Each year, more than 2 million Americans have a heart attack or stroke, of whom more than 800,000 of them die; cardiovascular disease is the leading cause of death in the United States and the largest cause of lower life expectancy among blacks. Related medical costs and productivity losses approach $450 billion annually, and inflation-adjusted direct medical costs are projected to triple over the next two decades if present trends continue.
The Department of Health and Human Services (DHHS), with other public and private partners are launching a “Million Hearts” initiative to prevent 1 million heart attacks and strokes over the next 5 years by implementing proven, effective, inexpensive interventions.
Million Hearts will improve management of the “ABCS” with efforts to reduce smoking, improve nutrition, and reduce blood pressure:
- Aspirin for high-risk patients,
- Blood-pressure control,
- Cholesterol management,
- Smoking cessation.
Currently, less than half of people with ischemic heart disease take daily aspirin or other antiplatelet agents; less than half with hypertension have it adequately controlled; only a third with hyperlipidemia have adequate treatment; and less than a quarter of smokers who try to quit get counseling or medications.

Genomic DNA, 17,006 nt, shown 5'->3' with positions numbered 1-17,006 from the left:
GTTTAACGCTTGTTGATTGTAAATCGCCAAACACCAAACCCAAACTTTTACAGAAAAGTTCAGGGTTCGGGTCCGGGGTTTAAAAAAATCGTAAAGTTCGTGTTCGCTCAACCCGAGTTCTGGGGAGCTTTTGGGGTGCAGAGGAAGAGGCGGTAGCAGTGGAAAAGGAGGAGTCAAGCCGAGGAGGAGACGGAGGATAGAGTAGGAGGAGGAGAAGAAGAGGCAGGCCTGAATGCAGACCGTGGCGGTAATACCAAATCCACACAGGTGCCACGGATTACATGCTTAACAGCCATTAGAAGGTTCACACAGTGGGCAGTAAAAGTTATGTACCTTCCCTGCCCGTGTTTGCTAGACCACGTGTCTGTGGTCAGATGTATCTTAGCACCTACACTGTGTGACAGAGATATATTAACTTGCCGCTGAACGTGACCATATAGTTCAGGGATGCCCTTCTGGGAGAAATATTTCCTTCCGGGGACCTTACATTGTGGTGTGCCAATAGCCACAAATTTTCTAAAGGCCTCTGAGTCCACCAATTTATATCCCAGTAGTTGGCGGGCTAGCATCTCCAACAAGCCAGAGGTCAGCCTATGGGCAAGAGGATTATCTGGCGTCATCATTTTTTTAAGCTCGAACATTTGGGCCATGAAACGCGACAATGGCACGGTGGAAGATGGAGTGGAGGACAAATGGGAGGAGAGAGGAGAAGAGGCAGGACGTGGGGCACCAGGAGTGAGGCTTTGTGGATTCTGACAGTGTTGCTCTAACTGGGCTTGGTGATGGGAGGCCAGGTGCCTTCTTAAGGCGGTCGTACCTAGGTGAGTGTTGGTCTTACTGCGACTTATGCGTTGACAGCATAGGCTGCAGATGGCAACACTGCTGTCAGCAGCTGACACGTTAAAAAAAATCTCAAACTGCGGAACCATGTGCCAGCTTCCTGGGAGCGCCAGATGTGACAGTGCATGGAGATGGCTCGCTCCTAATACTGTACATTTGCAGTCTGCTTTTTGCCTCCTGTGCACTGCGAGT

As a result, more than 100 million people — half of American adults — smoke or have uncontrolled high blood pressure or cholesterol; many have more than one of these cardiovascular risk factors. Increasing utilization of these simple interventions could save more than 100,000 lives a year.
Improving care is particularly critical in light of increases in the prevalence of obesity and diabetes. Obesity and physical activity are currently being addressed by complementary efforts designed to improve understanding, implement pilot or community-based programs, and evaluate outcomes. The First Lady’s “Let’s Move” campaign is a comprehensive initiative with the goal of ending childhood obesity — a precursor to cardiovascular disease — within a generation by fostering environments that support increased physical activity and improved nutrition for children and families. And public and private partners are working to expand the Diabetes Prevention Program, which promotes weight loss, improved nutrition, and increased physical activity among people at highest risk.
(From: The “Million Hearts” Initiative — Preventing Heart Attacks and Strokes, T.R. Frieden and D.M. Berwick, 10.1056/NEJMp1110421)